So, are we in a recession or aren't we? If so, are comics immune?
(By the way, normally, I try to make all of my posts as internationally accessible as possible, despite my obvious U.S.-centrism. With so many countries having a multitude of different fiscal issues, though, I'm going to have to limit my post today talking exclusively about the U.S. economy. Hopefully, some of the basic ideas are somewhat transferable internationally.)
By definition, a recession is two consecutive quarters of negative capital growth. In layman's terms, that means six months of the country spending less than it used to. Not just individuals, mind you, but everyone, including corporations. For the first six months of 2008, the U.S. GDP (Gross Domestic Product -- the dollar value of everything a country produces) did in fact rise, albeit slowly. It wasn't until the third quarter (July-September) that we saw an actual decrease. By that estimation, we might be in a recession, but we won't know until the end of the year.
However, some economists have argued that the inflation rate throughout 2008 has far outpaced the GDP. For example, if the GDP increases by .5% but the inflation rate for the same period is 1.5%, the real-world effect would be the same as if the GDP decreased by 1%. By that definition, we've been in a recession for essentially all of 2008.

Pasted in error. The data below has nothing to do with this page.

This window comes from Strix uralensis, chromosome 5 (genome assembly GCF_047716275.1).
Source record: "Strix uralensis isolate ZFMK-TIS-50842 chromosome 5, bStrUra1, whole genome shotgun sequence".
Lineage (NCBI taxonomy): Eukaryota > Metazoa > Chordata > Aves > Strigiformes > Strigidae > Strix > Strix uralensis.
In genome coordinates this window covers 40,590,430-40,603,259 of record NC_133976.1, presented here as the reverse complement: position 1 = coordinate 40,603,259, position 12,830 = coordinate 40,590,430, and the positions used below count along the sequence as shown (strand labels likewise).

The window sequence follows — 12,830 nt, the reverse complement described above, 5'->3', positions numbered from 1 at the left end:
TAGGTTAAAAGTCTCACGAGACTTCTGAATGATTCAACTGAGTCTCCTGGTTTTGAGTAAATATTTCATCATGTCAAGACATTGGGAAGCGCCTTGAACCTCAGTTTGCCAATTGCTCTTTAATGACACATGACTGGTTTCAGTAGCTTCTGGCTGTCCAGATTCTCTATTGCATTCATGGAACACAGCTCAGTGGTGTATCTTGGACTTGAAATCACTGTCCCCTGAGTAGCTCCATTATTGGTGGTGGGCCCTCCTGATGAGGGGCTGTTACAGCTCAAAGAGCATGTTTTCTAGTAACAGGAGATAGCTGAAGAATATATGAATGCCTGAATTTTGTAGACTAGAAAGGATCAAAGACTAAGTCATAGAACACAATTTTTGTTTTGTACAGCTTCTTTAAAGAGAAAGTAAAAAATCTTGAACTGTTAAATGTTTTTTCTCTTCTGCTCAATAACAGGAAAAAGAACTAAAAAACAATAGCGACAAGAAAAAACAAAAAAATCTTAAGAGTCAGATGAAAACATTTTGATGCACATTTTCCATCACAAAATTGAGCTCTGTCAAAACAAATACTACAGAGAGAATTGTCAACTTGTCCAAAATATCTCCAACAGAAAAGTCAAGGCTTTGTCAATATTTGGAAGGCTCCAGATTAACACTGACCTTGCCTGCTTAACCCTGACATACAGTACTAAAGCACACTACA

Further confusing matters, an October study from Moody's noted that 381 of the States' largest cities were actively in a recession by the common definition, as were 28 states. Springfield, Kansas might be fine, but Atlanta, Georgia not so much. But since CNN is based in Atlanta, their perspective is going to be one of an economic downturn, which they're going to report on and broadcast to a national audience... including Springfield. Which, not surprisingly, scares and confuses them.
We are (or, at least, I am) still waiting on October sales numbers in comicdom to see how they compare to September's, when the economy took a noticeable turn for the worst. But, obviously, I've been keeping abreast of anecdotal news sources from individual comic shops, and the news is positive. Lone Star Comics reports "modest gains", Comix Experience is up 15% over last year, and Super-Fly Comics & Games just had their "best October in history." Indeed, Super-Fly has plans to expand into a new location in early 2009, they're doing so well -- despite my initial reservations. (For the record, I'm quite happy to have been totally wrong back then!)
Soooo... comics are recession-proof?
Well, there's a particularly interesting bit in that same piece that talks to Lone Star's General Manager, Chris Powell. Powell says, "In my work with ComicsPRO, I have contact with retailers all over the country. Different parts of the country are being affected by the economic downturns in varying degrees, so I seem to be hearing much more doom and gloom from the east and west coasts or areas that have had large layoffs."
What's particularly interesting is that squares very well with the actual data we're seeing. Below is a map of those 381 metropolitan areas I mentioned above. As you can see, most of said areas are on the east and west coasts. Moreover, this map in particular (from a separate PMI report; wholly unrelated to the Moody's one I cited earlier AFAIK) shows the risk of that area's home prices falling in the near future.